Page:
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# GeckoView Thread Topography
Unlike conventional Gecko, GeckoView utilizes two main threads in the parent process. A thread called the "UI" thread that runs the native Java event loop, and a "Gecko" thread that spawns an instance of Gecko. Note, this "Gecko" thread is considered the main thread in conventional Gecko and throughout the source is referred to as such. For example `NS_IsMainThread()` returns `true` when called on the Gecko thread.
Android's accessibility API's entry point is the UI thread. The most common methods for an accessibility service to query and interact with Gecko have a return value and thus must be performed synchronously. For example [performAction()](,%20int,%20android.os.Bundle)) and [createAccessibilityNodeInfo()](
## Thread Safety Concerns
As a rule, every data structure and method in Gecko should be considered unsafe to access from GeckoView's UI thread. For example the default reference counting implementation is not thread safe and should not be used outside the Gecko thread. Cross-process messaging must be done from the Gecko thread as well.
Since the accessibility consumer is in the UI thread we need to either call into the Gecko thread while blocking the UI thread, or make a limited subset of the accessibility API thread safe. We employ both methods for different types of content.
## In-Process Content
Content that is rendered in the top-level process is rare and mostly consists of "about" pages that give insight to browser internals, like `about:support`.
Since our Gecko accessibility API queries DOM and Layout, and includes many complex, thread-unsafe data structures, we call into the Gecko thread to retrieve what is needed and block the UI until we get a response from the Gecko thread. For example, to retrieve a "class name" enum that is calculated for a certain accessible the method will look something like this:
int SessionAccessibility::GetNodeClassName(int32_t aID) {
int32_t classNameEnum = java::SessionAccessibility::CLASSNAME_VIEW;
RefPtr<SessionAccessibility> self(this);
nsAppShell::SyncRunEvent([this, self, aID, &classNameEnum] {
if (Accessible* acc = GetAccessibleByID(aID)) {
classNameEnum = AccessibleWrap::AndroidClass(acc);
return classNameEnum;
## Out-of-Process Content
Most web content will be rendered in a child process. Historically, we would cache the accessible tree hierarchy and object roles in the parent process and use synchronous IPC to query individual objects for more properties. We are transitioning to a fully cached approach where all fields are either stored or calculated in remote proxy objects in the parent process.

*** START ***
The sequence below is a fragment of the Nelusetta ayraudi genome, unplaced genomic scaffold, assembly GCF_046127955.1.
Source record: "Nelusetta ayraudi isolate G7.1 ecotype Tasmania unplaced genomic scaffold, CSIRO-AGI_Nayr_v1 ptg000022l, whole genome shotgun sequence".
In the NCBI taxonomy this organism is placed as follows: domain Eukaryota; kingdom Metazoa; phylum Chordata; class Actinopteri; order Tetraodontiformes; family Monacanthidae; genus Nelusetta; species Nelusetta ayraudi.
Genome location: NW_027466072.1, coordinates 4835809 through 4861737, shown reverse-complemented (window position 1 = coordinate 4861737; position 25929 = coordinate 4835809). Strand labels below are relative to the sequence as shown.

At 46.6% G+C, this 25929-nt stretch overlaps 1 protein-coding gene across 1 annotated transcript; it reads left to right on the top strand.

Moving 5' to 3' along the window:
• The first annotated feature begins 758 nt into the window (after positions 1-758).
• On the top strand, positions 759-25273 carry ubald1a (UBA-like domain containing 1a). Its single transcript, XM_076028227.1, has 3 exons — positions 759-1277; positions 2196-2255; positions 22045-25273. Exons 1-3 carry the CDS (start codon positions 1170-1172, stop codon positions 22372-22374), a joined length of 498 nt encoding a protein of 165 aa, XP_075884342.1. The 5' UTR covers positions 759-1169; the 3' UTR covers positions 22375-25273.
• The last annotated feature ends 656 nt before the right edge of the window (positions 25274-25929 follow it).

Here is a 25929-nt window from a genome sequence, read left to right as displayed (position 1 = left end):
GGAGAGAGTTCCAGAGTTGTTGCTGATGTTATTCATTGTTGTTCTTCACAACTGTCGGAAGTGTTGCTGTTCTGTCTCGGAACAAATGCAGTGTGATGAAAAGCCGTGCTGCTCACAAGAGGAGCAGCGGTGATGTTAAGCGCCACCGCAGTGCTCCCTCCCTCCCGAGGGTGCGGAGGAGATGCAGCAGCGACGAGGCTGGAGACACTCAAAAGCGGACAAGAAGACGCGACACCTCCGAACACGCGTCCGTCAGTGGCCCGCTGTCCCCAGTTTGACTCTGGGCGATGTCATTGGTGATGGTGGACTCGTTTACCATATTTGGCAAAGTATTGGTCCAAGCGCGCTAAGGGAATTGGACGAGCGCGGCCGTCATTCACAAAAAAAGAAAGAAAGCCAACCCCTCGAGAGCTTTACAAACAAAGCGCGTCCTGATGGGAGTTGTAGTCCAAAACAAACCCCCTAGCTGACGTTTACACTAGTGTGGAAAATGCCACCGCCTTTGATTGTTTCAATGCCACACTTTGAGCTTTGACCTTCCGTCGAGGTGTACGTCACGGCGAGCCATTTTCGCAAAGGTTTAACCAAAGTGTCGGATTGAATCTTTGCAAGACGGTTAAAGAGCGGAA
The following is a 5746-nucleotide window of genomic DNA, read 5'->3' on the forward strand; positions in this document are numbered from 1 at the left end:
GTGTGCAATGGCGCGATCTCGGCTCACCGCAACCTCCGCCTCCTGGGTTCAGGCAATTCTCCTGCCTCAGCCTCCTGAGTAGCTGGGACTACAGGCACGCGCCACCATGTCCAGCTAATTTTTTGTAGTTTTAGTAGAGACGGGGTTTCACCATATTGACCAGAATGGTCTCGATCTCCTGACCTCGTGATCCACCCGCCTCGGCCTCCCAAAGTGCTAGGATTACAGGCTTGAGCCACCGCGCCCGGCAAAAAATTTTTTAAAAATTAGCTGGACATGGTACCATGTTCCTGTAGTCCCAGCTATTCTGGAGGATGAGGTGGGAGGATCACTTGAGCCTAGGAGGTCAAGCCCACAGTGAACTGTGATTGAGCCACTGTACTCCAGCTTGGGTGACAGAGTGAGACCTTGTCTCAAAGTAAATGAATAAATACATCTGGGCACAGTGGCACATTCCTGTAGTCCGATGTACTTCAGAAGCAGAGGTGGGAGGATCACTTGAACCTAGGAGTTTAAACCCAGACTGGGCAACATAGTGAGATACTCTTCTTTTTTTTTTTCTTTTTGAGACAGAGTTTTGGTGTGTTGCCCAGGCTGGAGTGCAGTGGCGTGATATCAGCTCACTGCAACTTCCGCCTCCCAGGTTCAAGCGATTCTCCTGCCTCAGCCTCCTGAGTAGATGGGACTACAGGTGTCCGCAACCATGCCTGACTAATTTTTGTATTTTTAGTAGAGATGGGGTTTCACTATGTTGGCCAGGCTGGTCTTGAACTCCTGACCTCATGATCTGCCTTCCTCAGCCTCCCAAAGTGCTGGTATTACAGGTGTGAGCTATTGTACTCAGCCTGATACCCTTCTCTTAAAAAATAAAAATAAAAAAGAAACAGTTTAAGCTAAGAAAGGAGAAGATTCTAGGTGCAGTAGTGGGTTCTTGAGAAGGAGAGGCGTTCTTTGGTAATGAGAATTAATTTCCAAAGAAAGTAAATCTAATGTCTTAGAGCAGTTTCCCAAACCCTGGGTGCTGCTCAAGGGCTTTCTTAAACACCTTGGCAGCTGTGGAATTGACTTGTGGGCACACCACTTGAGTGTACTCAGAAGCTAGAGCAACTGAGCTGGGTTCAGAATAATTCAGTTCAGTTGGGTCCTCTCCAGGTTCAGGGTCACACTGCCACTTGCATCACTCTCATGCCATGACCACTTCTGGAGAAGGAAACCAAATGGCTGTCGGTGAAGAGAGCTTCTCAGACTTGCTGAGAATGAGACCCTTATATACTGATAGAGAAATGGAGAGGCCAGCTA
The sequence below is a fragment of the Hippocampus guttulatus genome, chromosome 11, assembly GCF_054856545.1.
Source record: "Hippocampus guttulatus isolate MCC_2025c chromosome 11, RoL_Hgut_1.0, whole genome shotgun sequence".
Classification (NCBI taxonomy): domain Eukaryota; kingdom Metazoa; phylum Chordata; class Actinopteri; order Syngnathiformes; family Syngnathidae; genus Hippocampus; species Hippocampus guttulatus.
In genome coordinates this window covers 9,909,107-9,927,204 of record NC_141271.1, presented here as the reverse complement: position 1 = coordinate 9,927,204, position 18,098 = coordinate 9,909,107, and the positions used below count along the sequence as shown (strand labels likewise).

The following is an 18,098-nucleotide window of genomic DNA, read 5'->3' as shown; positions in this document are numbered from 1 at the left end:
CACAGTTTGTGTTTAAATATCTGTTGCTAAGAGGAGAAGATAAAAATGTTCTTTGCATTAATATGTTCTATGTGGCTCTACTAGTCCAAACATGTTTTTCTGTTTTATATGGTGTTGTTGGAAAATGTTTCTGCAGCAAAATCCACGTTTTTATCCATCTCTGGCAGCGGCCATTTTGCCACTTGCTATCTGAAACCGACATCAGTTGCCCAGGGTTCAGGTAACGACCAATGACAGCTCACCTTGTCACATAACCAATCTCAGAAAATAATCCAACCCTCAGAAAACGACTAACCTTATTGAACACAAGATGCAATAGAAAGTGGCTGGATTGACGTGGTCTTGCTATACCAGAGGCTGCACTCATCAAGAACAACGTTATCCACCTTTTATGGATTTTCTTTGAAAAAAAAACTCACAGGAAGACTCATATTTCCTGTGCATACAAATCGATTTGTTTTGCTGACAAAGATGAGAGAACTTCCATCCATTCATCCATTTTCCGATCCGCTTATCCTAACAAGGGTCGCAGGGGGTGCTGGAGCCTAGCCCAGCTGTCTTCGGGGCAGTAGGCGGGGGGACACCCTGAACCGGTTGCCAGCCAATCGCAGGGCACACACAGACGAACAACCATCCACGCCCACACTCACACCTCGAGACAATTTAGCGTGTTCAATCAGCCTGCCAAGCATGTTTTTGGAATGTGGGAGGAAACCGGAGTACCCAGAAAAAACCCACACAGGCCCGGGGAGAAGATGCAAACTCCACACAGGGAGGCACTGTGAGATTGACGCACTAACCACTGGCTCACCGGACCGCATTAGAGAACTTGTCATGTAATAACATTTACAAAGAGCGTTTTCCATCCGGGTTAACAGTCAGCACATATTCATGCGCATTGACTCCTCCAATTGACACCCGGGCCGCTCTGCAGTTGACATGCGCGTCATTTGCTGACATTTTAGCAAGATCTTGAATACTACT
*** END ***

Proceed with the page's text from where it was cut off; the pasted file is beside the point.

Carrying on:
The "cache" in our definition is any data member associated with the remote `Accessible` or its subclasses, such as `mParent`, `mChildren` and `mCachedFields` in `RemoteAccessibleBase`, or `mAccessibles` in `DocAccessibleParent`. In addition to all those members the cache includes the accessible/id table in `SessionAccessibility`.
The cache is initialized and modified exclusively by messages from the child process to the parent process. Since the cache is limited to our module and is relatively well scoped, it is possible to synchronize access to it and allow it to be consumed by the UI thread.
### Global Accessibility Thread Monitor
We have global thread monitor that can be acquired by calling `nsAccessibilityService::GetAndroidMonitor()`. For example, if we were to retrieve the class name enum we would use an RAII wrapped monitor to exclusively access the cache:
int SessionAccessibility::GetNodeClassName(int32_t aID) {
MonitorAutoLock mal(nsAccessibilityService::GetAndroidMonitor());
if (Accessible* acc = GetAccessibleByID(aID)) {
return AccessibleWrap::AndroidClass(acc);
#### Gecko Thread Access
As a rule, all incoming IPC messages (ie. all `DocAccessibleParent::Recv` methods) should hold the global monitor. This is because any `Recv` method may indirectly modify the cache, for example a certain event might invalidate or update a cached property. There are currently no deferred tasks that happen as a result of a `Recv` method, so holding the monitor at the start of these methods will assure that the cache is being read or written in a synchronized fashion.
#### UI Thread Access
All methods that are called in via JNI should be assumed are in the UI thread and should acquire the monitor, unless the are annotated with `@WrapForJNI(dispatchTo = "gecko")`. This assures us that they are synchronized with any potential modifications to the cache happening in the Gecko thread.